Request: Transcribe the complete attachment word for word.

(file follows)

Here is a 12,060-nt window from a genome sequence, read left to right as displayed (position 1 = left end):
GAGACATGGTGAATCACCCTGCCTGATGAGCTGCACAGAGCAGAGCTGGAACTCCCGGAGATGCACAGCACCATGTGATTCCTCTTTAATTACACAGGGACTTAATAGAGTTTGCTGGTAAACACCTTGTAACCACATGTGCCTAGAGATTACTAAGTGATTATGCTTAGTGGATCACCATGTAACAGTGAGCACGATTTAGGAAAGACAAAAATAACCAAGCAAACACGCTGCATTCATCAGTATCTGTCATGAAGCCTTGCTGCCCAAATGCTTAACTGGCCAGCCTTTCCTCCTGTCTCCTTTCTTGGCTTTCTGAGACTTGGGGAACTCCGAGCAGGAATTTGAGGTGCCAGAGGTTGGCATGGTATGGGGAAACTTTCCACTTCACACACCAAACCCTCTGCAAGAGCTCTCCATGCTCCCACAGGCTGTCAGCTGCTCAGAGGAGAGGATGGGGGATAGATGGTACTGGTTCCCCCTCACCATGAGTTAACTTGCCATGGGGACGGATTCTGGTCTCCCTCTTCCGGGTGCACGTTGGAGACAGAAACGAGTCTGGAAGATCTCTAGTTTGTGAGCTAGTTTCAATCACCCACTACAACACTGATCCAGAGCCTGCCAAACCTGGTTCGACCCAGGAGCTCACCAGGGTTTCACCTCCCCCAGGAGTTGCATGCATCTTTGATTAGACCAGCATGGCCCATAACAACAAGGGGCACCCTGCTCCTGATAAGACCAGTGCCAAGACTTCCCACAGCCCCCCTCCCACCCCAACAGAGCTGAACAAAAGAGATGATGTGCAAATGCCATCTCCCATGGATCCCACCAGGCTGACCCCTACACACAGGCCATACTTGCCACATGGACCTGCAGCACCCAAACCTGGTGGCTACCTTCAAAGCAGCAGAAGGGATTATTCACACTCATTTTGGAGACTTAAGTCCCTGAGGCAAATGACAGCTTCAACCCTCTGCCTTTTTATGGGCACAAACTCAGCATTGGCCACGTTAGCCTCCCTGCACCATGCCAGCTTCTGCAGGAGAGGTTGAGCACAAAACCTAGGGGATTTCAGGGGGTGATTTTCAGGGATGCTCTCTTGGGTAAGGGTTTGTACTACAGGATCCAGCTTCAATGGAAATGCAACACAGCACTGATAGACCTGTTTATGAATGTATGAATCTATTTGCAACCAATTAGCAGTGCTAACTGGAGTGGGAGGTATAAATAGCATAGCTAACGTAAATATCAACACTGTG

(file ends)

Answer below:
Here is a 12,060-nt window from a genome sequence, read left to right as displayed (position 1 = left end):
GAGACATGGTGAATCACCCTGCCTGATGAGCTGCACAGAGCAGAGCTGGAACTCCCGGAGATGCACAGCACCATGTGATTCCTCTTTAATTACACAGGGACTTAATAGAGTTTGCTGGTAAACACCTTGTAACCACATGTGCCTAGAGATTACTAAGTGATTATGCTTAGTGGATCACCATGTAACAGTGAGCACGATTTAGGAAAGACAAAAATAACCAAGCAAACACGCTGCATTCATCAGTATCTGTCATGAAGCCTTGCTGCCCAAATGCTTAACTGGCCAGCCTTTCCTCCTGTCTCCTTTCTTGGCTTTCTGAGACTTGGGGAACTCCGAGCAGGAATTTGAGGTGCCAGAGGTTGGCATGGTATGGGGAAACTTTCCACTTCACACACCAAACCCTCTGCAAGAGCTCTCCATGCTCCCACAGGCTGTCAGCTGCTCAGAGGAGAGGATGGGGGATAGATGGTACTGGTTCCCCCTCACCATGAGTTAACTTGCCATGGGGACGGATTCTGGTCTCCCTCTTCCGGGTGCACGTTGGAGACAGAAACGAGTCTGGAAGATCTCTAGTTTGTGAGCTAGTTTCAATCACCCACTACAACACTGATCCAGAGCCTGCCAAACCTGGTTCGACCCAGGAGCTCACCAGGGTTTCACCTCCCCCAGGAGTTGCATGCATCTTTGATTAGACCAGCATGGCCCATAACAACAAGGGGCACCCTGCTCCTGATAAGACCAGTGCCAAGACTTCCCACAGCCCCCCTCCCACCCCAACAGAGCTGAACAAAAGAGATGATGTGCAAATGCCATCTCCCATGGATCCCACCAGGCTGACCCCTACACACAGGCCATACTTGCCACATGGACCTGCAGCACCCAAACCTGGTGGCTACCTTCAAAGCAGCAGAAGGGATTATTCACACTCATTTTGGAGACTTAAGTCCCTGAGGCAAATGACAGCTTCAACCCTCTGCCTTTTTATGGGCACAAACTCAGCATTGGCCACGTTAGCCTCCCTGCACCATGCCAGCTTCTGCAGGAGAGGTTGAGCACAAAACCTAGGGGATTTCAGGGGGTGATTTTCAGGGATGCTCTCTTGGGTAAGGGTTTGTACTACAGGATCCAGCTTCAATGGAAATGCAACACAGCACTGATAGACCTGTTTATGAATGTATGAATCTATTTGCAACCAATTAGCAGTGCTAACTGGAGTGGGAGGTATAAATAGCATAGCTAACGTAAATATCAACACTGTG